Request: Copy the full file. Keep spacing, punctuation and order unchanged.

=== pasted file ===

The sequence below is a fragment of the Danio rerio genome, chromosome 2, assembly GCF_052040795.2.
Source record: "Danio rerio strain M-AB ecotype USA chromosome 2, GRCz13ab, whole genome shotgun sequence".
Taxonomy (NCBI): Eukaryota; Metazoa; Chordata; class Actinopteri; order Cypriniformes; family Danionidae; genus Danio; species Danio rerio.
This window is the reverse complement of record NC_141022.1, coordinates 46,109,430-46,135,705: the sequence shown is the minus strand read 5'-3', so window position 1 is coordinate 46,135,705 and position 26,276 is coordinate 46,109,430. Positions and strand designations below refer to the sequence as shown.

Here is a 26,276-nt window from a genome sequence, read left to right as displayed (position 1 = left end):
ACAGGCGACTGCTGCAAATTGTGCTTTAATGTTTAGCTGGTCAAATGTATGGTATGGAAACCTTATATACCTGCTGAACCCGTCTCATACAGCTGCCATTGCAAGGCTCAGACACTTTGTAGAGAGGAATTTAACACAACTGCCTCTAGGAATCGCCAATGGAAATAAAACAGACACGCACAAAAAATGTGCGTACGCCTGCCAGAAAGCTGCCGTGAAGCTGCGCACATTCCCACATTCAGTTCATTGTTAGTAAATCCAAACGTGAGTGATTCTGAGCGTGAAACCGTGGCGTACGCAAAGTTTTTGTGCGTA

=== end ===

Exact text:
The sequence below is a fragment of the Danio rerio genome, chromosome 2, assembly GCF_052040795.2.
Source record: "Danio rerio strain M-AB ecotype USA chromosome 2, GRCz13ab, whole genome shotgun sequence".
Taxonomy (NCBI): Eukaryota; Metazoa; Chordata; class Actinopteri; order Cypriniformes; family Danionidae; genus Danio; species Danio rerio.
This window is the reverse complement of record NC_141022.1, coordinates 46,109,430-46,135,705: the sequence shown is the minus strand read 5'-3', so window position 1 is coordinate 46,135,705 and position 26,276 is coordinate 46,109,430. Positions and strand designations below refer to the sequence as shown.

Here is a 26,276-nt window from a genome sequence, read left to right as displayed (position 1 = left end):
ACAGGCGACTGCTGCAAATTGTGCTTTAATGTTTAGCTGGTCAAATGTATGGTATGGAAACCTTATATACCTGCTGAACCCGTCTCATACAGCTGCCATTGCAAGGCTCAGACACTTTGTAGAGAGGAATTTAACACAACTGCCTCTAGGAATCGCCAATGGAAATAAAACAGACACGCACAAAAAATGTGCGTACGCCTGCCAGAAAGCTGCCGTGAAGCTGCGCACATTCCCACATTCAGTTCATTGTTAGTAAATCCAAACGTGAGTGATTCTGAGCGTGAAACCGTGGCGTACGCAAAGTTTTTGTGCGTA